Monday, January 9, 2012

Crisis of Confidence

I don't usually have writer's block. I have so many different ideas running through my head--and sometimes they come one after another. Sometimes I can't think clearly because of all the ideas. It's almost like having writing A.D.D....

My problem isn't in figuring out what to write--it's writing in a way that does justice to the vision in my head of the finished story. My real problem is that I sometimes lack the confidence to transmit the ideas into words.
Do you have those days--those times when you are crippled by the fear of being dishonest when you call yourself a writer? Surely I'm not the only writer who goes through this. There are times when I feel like a complete fraud; I convince myself that I am the worst sort of poser (my Canadian heritage popping out...sorry), and it can be a crippling fear that compels me to question everything.

I make my living as a musician. I play in several different bands, and I also teach piano. Sometimes I have the same crippling fear when I'm playing or teaching--but there's a difference because I have more of a resume as a musician. I've also played music my entire life, and I usually get more immediate feedback when performing music.

There are obvious differences between music and writing, but there are also common elements. Music is a form of art, but it is also a craft that can be mastered with hard work and discipline. Writing isn't much different, and in some ways writing is more of a craft. Writing is all about that aforementioned hard work and discipline.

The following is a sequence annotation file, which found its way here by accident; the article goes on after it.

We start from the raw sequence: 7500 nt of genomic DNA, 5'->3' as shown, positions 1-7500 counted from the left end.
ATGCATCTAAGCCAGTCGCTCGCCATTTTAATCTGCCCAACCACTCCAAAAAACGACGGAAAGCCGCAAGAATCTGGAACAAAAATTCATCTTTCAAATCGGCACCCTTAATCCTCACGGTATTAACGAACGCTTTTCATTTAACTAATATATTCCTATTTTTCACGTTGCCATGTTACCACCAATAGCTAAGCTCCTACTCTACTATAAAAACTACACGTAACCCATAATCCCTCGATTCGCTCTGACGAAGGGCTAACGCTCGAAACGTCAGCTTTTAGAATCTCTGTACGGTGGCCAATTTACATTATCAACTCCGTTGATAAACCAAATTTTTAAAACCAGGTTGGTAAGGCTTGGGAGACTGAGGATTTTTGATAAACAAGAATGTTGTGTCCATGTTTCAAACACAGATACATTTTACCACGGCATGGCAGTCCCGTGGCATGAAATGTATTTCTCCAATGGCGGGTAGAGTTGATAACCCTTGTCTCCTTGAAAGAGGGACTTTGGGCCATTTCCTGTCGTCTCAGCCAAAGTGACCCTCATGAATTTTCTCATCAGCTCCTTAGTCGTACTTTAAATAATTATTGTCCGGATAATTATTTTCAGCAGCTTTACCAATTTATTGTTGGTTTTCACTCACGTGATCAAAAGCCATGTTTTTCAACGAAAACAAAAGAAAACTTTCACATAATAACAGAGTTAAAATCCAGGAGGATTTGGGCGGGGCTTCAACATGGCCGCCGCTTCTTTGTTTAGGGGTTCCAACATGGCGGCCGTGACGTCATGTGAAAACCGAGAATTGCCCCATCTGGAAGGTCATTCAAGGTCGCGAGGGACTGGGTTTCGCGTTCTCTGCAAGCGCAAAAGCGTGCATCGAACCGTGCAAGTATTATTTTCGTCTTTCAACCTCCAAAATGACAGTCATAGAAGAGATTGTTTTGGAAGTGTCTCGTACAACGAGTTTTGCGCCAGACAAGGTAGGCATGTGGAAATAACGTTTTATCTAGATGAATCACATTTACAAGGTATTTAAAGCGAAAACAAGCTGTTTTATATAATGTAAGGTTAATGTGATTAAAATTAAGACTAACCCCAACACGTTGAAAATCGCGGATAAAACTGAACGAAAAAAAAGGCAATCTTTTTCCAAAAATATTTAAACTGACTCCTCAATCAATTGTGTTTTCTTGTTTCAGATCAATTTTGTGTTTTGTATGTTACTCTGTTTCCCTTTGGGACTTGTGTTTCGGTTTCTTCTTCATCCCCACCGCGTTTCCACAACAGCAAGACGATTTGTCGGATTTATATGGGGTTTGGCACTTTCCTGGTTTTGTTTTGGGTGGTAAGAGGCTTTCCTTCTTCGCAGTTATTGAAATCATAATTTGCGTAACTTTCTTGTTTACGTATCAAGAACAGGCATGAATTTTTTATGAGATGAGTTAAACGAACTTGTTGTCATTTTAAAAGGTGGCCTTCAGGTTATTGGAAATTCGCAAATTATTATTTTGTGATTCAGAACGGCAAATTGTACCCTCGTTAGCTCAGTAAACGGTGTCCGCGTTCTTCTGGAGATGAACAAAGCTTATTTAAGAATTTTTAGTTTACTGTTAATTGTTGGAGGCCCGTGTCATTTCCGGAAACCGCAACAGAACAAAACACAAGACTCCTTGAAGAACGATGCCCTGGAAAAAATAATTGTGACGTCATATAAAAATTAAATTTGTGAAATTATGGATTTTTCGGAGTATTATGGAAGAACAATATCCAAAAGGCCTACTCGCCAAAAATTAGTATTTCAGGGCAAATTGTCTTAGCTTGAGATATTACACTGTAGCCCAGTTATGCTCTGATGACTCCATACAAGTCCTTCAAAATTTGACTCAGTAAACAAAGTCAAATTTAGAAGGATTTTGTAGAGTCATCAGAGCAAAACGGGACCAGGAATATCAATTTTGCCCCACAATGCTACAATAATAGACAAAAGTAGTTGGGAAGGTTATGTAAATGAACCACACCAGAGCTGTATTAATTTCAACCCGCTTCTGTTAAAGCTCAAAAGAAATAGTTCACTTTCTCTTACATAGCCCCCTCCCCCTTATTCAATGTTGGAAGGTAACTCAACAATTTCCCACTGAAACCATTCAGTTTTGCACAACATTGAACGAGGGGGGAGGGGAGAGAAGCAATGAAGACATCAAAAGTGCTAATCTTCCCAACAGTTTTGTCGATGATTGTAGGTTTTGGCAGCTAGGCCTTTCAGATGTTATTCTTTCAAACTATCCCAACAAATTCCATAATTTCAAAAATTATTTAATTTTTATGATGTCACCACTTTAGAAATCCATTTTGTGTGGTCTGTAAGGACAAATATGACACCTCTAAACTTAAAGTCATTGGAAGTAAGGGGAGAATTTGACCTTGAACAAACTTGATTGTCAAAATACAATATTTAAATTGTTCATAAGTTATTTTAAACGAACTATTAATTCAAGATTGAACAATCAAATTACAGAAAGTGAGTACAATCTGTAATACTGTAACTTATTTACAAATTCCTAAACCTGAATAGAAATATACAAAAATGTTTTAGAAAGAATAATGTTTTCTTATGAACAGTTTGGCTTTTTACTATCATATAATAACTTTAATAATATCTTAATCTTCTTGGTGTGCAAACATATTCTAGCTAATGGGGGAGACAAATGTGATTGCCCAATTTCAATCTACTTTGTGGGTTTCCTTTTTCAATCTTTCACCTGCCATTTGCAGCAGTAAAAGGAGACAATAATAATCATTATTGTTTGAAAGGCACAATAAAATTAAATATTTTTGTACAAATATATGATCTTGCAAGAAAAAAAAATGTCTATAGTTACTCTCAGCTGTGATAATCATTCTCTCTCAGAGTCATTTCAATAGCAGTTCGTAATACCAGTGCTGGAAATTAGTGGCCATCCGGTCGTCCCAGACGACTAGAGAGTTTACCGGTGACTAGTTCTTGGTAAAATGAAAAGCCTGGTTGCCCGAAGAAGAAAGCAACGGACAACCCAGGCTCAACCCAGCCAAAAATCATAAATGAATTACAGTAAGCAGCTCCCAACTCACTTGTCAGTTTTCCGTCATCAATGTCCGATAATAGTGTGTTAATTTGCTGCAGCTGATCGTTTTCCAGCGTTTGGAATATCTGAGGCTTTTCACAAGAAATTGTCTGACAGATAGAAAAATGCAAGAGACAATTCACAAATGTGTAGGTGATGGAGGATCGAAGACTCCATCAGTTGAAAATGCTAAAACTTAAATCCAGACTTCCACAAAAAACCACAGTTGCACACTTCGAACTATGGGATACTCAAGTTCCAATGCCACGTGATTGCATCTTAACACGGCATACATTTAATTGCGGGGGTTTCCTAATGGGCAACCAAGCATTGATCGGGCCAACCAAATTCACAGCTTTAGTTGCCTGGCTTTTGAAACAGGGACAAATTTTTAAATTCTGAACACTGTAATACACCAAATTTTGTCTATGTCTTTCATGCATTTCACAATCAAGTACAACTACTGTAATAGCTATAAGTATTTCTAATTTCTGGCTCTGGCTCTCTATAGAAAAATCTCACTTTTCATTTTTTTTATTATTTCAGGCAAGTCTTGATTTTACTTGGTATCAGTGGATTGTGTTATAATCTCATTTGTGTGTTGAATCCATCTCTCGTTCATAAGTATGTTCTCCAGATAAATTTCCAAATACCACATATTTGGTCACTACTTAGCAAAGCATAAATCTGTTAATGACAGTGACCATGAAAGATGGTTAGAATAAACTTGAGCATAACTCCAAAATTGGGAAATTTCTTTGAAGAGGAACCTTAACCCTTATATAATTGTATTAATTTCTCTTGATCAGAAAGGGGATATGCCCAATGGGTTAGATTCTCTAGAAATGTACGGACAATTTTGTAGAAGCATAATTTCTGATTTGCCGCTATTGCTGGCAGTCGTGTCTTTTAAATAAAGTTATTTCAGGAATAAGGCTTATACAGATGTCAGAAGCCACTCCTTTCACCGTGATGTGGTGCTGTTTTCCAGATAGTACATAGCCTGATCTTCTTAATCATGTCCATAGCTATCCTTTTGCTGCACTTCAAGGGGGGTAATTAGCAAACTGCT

Good musicians learn their craft--but great musicians have extraordinary gifts...perfect pitch, or what I call "relative" pitch--the ability to instantly discern the interval between two different notes, or to know right away whether a note is sharp or flat. Some people have a highly developed ear for music, and some don't (even though almost everyone has a better ear for music than they think...how long does it take for you to figure out that a singer isn't any good?). It's the same type of natural gift as a photographer's good eye for composition. But talent isn't everything, and I know I would be a better musician if I practiced more. I'd be a better teacher if I studied more...and that's a goal of mine (it is the new year, after all!).


Writers vary in talent just like photographers, or musicians. But everyone can learn to be good at some form of writing. We can't all be poets, and not everyone has the ability to be a great storyteller, but there are many different ways to make a living with the written word if you master the craft of writing.We are not all destined to write something as brilliant as "To Kill a Mockingbird", but we can all improve, and that's the thought that invariably pulls me out of my funk when I have my moments of terror--I can work my way toward legitimacy.

My crisis of confidence is real, and I never will be able to fully escape its crippling effects, but I know a few things now that can help me fight back. I don't think I'm unusual--I think all writers deal with the same demons I endure, and the secret is in working through the fear and trusting that the work will lead to a good result.
I know I will always be better if I allow myself to be me--I can't be Harper Lee, or Ken Follet--I just have to be satisfied with being J.D. Currie. Beginning writers are often told to imitate the style of their favorite writers, and it might be good advice...but eventually writers have to develop their own voice.